Adding Daratumumab to RVd Improves MRD Negativity, PFS in Newly Diagnosed Myeloma


Induction/consolidation daratumumab, lenalidomide, bortezomib and dexamethasone (RVd) outperformed RVd alone when it came to minimal residual disease and progression-free survival in patients with newly diagnosed, transplant-eligible myeloma.

The addition of daratumumab (Darzalex) to induction/consolidation lenalidomide (Revlimid), bortezomib (Velcade), and dexamethasone (RVd) led to durable minimal residual disease (MRD) negativity in patients with transplant-eligible newly diagnosed multiple myeloma, according to findings from the phase 2 GRIFFIN clinical trial (NCT02874742) presented at the 2022 American Society of Clinical Oncology (ASCO) Annual Meeting.

“Daratumumab is approved across lines of therapy for the treatment of multiple myeloma, and a primary analysis of the phase 2 GRIFFIN study (adding daratumumab to) RVd significantly improved the stringent complete remission rates compared with RVd, and responses deepened with longer follow-up,” said study author Cesar Rodriguez, MD, of the Mount Sinai School of Medicine.

Participants in the trial were randomized 1:1 to receive 4 daratumumab-RVd or RVd induction cycles, autologous stem cell transplant, 2 consolidation cycles of daratumumab-RVd or RVd and then 2 years of maintenance therapy with lenalidomide with or without daratumumab.

Study results from a median follow-up of 38.6 months showed that 48.1% of patients in the daratumumab plus RVd arm had a durable MRD negativity status (defined as 10-5) lasting 6 or more months, compared to 14.6% in the RVd arm. MRD negativity that lasted 12 or more months was experienced in 44.2% and 12.6% of the daratumumab plus RVd and RVd arms, respectively.

The daratumumab-containing regimen induced better MRD negativity rates for patients with high cytogenic risk, too, with 25% at the daratumumab-containing arm and 14.3% in the RVd arm lasting 6 or more months, and 18.8% and 14.3% lasting 12 or more months, respectively. For revised high cytogenic risk, MRD lasting at least 6 months was 35.7 months and 18.9 months in the daratumumab-containing arm and RVd arm, respectively, and 33.3% and 16.2% lasted 12 or more months.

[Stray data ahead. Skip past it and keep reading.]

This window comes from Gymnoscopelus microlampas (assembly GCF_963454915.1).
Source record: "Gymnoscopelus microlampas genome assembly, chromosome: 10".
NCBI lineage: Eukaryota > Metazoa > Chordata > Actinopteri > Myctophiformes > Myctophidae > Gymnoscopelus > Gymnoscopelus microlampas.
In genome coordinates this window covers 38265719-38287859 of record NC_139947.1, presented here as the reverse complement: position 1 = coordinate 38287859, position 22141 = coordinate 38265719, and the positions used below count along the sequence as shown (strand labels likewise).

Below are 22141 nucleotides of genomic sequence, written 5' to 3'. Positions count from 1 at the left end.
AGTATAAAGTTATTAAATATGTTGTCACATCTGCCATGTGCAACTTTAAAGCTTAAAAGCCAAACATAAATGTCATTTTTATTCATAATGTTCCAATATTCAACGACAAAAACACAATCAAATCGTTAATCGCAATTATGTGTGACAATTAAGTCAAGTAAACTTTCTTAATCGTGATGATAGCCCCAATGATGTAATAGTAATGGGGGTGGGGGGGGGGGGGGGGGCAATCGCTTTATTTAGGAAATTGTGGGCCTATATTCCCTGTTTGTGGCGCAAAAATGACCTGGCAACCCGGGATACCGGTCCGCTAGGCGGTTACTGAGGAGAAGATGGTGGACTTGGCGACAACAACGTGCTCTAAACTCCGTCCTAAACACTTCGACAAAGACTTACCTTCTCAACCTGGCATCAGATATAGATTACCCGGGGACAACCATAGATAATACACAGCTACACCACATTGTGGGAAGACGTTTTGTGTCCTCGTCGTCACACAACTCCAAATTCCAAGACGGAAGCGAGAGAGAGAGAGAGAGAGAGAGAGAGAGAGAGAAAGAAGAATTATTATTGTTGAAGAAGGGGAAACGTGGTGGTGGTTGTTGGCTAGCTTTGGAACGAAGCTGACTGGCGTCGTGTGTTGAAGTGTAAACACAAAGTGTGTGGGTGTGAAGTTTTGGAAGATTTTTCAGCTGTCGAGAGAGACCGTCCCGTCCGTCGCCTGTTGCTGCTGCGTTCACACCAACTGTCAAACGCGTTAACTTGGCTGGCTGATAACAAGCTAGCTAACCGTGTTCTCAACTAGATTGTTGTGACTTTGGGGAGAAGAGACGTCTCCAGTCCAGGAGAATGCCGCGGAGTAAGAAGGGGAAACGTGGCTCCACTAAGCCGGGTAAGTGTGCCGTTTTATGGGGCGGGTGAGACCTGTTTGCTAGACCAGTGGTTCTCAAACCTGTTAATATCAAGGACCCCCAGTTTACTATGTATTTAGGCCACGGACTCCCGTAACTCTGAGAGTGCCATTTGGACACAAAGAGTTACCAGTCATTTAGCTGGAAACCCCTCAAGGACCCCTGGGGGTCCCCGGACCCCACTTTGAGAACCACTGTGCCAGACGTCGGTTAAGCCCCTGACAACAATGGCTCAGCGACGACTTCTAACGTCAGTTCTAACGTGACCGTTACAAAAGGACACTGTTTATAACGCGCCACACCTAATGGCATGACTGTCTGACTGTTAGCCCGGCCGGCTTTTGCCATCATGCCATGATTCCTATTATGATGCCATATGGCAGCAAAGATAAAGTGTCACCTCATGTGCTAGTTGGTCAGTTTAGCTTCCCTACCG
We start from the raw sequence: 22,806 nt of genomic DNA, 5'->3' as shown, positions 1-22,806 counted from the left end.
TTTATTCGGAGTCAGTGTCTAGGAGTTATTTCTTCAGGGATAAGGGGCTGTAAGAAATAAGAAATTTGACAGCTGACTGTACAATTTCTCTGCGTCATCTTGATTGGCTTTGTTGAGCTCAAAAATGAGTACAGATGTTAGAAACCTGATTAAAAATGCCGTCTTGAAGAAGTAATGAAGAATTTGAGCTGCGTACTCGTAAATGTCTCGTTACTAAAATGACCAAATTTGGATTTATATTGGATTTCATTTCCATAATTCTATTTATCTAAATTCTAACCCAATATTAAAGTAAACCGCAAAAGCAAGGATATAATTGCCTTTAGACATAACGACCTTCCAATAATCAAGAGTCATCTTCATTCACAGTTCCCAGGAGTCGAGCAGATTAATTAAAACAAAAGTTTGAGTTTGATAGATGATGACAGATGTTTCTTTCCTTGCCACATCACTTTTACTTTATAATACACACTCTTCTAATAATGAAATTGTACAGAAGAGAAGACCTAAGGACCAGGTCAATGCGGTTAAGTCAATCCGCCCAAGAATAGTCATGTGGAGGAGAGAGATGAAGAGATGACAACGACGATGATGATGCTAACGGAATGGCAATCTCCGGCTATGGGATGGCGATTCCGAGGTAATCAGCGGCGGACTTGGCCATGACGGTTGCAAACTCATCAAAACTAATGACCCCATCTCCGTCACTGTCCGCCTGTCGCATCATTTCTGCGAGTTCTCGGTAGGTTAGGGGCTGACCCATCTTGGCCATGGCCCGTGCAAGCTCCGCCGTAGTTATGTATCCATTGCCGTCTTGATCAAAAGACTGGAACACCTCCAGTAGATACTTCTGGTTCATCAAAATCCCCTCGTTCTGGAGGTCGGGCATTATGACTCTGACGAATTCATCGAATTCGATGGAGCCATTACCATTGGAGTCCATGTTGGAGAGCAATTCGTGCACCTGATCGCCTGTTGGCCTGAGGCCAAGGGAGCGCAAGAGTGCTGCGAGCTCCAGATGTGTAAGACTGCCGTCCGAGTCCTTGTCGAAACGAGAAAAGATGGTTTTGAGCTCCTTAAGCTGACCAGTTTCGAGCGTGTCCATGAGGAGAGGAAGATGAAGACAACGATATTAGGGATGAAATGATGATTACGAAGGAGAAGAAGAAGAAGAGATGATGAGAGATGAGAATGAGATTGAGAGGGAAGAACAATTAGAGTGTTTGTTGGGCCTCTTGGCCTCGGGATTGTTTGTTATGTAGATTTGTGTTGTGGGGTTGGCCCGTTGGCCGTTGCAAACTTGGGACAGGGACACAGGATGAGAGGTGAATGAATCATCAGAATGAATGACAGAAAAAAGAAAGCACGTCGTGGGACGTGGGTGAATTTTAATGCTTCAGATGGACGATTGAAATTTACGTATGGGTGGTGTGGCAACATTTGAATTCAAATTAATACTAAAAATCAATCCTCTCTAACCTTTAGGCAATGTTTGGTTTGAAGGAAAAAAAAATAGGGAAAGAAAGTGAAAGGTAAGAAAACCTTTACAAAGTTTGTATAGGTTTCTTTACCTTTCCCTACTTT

“Data show that all subgroups had higher rates of MRD negativity lasting 12 months or longer at the 10-5 threshold for daratumumab/RVd versus RVd,” Rodriguez said. “At the 10-6 threshold, MRD negativity rates lasting 5 months or longer were higher for the daratumumab-RVd in most subgroups, except for the revised high cytogenetic risk group, including the 1q gain.”

Additionally, progression-free survival (PFS) was consistently better in the daratumumab/RVd cohort compared to the RVd cohort in patients who achieved MRD negativity at the 10-5 threshold. Median PFS by durable MRD negativity at 10-5 was not reached in any group.

Patients in both groups tended to have improved PFS when they had lasting MRD negativity, compared to those who did not reach MRD negativity, which, according to the authors, emphasizes the importance of MRD negativity as a surrogate endpoint.

Among those who sustained MRD negativity, only 1 patient treated with daratumumab plus RVd experienced subsequent disease progression, and 1 patient receiving RVd died of an unknown cause. Both patients had high cytogenetic risk at baseline.

“These data are consistent with previous reports that daratumumab-based therapies for newly diagnosed myeloma patients are associated with higher rates of durable MRD negativity, which translated to improved PFS,” Rodriguez concluded. “These results suggest that daratumumab-RVd therapy in transplant-eligible patients with newly diagnosed myeloma may benefit high-risk subgroups, although larger studies are needed to confirm, especially incorporating patients with revised high-risk cytogenetics, including 1q gain.”


Rodriguez C, Kaufman JL, Laubach J, et. al. Daratumumab (DARA) + lenalidomide, bortezomib, and dexamethasone (RVd) in transplant-eligible newly diagnosed multiple myeloma (NDMM): A post hoc analysis of sustained minimal residual disease (MRD) negativity from GRIFFIN. J Clin Oncol 40, 2022 (suppl_16):8011. doi: 10.1200/JCO.2022.40.16_suppl.8011

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